I remember vividly reading an article back in 2012 that a new set of software termed “robotic automation” could be a serious threat to offshoring if not outsourcing at large. Suffice it to say I sat up straight in my chair and wanted to find out more. And I am very glad that I not only read that article but started to research those topics. This research not only got me immersed in the small yet highly innovative Intelligent Automation community, but it led to HfS suggesting that we should join forces to push the envelope on how these tools might disrupt our industry. At the time, Phil titled the blog in his inimitable fashion: “Greetings from Robotistan, outsourcing’s cheapest destination.” And the key strategic questions the HfS team was asking included: If you were a buyer, how fast would you jump at the option to hire FTEs at rates that undercut the Indian body shops by 50% — without sending jobs offshore? (“Hire” isn’t the right word, of course: it’s “create”.) If you were a BPO services provider, how would you like to build a software robot to automate a business process for one client, and then resell copies of that robot to a dozen other clients in the same vertical?”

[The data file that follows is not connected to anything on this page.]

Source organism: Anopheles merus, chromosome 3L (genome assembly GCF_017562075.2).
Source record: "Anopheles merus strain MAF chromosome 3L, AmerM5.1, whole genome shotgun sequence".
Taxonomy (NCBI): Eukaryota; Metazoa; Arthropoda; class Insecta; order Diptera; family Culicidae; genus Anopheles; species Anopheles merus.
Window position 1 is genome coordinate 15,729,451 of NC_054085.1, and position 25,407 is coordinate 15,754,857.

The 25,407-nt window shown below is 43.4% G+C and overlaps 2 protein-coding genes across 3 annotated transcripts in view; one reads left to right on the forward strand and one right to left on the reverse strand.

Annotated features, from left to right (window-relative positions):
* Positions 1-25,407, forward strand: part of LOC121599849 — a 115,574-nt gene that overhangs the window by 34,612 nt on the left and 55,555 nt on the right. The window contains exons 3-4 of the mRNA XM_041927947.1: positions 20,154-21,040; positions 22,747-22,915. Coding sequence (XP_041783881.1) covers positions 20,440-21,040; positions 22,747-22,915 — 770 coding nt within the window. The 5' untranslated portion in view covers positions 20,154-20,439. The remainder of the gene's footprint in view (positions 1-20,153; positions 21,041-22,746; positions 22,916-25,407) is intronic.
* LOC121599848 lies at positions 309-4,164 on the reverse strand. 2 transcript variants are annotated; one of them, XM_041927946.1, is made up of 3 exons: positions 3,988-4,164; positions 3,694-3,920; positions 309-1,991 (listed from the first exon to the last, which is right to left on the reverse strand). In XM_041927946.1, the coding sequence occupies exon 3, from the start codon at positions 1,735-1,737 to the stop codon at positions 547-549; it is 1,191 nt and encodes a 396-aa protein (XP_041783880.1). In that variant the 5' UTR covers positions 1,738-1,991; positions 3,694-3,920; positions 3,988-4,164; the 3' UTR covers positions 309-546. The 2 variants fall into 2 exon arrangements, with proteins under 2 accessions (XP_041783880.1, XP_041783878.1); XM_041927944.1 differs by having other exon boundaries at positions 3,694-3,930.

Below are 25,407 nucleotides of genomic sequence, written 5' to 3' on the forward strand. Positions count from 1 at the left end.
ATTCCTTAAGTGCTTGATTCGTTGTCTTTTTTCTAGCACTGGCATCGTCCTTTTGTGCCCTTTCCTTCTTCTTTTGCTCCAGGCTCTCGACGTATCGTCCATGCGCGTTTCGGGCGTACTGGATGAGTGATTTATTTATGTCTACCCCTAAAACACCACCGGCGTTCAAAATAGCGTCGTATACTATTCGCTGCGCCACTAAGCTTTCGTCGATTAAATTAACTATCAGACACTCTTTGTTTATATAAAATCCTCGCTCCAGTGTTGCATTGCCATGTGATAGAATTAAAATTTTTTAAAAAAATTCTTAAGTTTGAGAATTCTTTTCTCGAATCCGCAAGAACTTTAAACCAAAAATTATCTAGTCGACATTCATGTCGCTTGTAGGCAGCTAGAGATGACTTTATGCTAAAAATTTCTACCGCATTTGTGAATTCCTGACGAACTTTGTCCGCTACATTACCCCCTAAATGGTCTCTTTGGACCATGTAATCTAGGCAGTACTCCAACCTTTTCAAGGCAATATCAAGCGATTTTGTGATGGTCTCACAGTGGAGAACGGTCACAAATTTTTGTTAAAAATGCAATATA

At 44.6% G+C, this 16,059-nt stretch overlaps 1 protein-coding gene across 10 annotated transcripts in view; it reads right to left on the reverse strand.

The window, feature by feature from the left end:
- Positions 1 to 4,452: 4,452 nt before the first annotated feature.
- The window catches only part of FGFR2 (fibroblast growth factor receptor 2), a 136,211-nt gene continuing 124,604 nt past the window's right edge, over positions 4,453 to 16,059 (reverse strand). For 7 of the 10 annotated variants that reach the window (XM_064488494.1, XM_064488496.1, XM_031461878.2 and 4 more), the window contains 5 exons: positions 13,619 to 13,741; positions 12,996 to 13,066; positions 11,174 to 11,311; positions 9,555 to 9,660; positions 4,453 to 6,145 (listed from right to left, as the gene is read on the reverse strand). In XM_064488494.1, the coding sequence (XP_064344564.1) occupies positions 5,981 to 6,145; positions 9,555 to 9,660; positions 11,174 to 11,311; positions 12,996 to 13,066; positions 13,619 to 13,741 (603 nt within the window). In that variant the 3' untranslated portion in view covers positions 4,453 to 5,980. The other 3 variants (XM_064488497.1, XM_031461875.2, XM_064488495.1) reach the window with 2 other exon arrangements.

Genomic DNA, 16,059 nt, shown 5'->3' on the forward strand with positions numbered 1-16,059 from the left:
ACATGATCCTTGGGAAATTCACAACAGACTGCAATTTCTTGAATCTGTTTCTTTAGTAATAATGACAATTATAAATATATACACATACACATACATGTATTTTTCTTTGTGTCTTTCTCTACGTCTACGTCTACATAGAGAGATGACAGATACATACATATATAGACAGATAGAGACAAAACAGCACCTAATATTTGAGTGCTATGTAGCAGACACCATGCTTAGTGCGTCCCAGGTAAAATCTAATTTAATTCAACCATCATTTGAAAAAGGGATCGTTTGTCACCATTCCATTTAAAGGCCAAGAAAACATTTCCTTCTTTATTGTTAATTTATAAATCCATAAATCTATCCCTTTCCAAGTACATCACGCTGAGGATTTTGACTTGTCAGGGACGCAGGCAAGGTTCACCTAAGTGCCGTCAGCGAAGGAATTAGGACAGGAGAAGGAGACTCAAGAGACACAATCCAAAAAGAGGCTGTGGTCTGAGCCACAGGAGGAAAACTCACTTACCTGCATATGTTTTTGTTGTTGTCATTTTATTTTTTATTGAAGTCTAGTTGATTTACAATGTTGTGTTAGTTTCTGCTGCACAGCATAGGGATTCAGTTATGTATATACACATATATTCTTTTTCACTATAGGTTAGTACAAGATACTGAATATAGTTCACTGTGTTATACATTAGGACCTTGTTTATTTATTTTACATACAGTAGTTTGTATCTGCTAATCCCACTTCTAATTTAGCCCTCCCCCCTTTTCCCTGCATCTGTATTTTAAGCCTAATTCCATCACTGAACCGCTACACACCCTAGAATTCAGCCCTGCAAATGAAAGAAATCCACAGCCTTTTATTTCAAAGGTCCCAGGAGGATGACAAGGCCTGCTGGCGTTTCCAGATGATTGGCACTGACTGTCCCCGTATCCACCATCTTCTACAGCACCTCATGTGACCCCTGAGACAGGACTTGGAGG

So, fast-forward 4 years, is the offshoring industry any closer to the abyss? Those questions raised by HfS can be condensed to the suggestion that RPA will lead to a surge in insourcing which in turn will cannibalize large parts of the offshoring industry. This was underpinned by the assumption that scaling those robots is a piece of cake. Suffice it to say those suggestions need to be understood in the context of time, but equally that it were tool providers like Blue Prism and UiPath pushing that narrative in order to get the concept of RPA on the radar screens of the industry’s stakeholders. So where is the industry really at and what are the likely scenarios moving forward? Two recent industry events might help to shed more light at this. First, early in December Capita announced restructuring program. Crucially, the expected job losses are meant to be buffered by both moving services offshore as well as investing into a proprietary RPA solution. Capita is an important reference point as it has been used by the likes of Blue Prism and UiPath as a case study for the suggested trend of increased insourcing through RPA. What this tells us is that we have to stop ask binary questions, namely is one concept supplanting another. This is also demonstrated by the second event. HfS did spend a couple of intriguing days in Vietnam visiting Swiss Post Solutions (SPS) delivery centers in Ho Chi Minh City and Can Tho. SPS is a compelling example for scaling out RPA as part of its Global Sourcing strategy. The company is blending proprietary IP, RPA (UiPath) and Artificial Intelligence (Celaton) to accelerate toward higher value services. Thus, SPS is aiming to expand from its core in document management outsourcing toward BPO services. This journey is incremental, building on its historical strengths around document management and invoice processing but progressing to broader capabilities in F&A BPO and Insurance Claims processing. Unlike many other RPA deployments which tend to focus on client specific activities, often on a sub-process level, SPS is focusing on industrializing the core of its delivery capabilities through RPA and AI.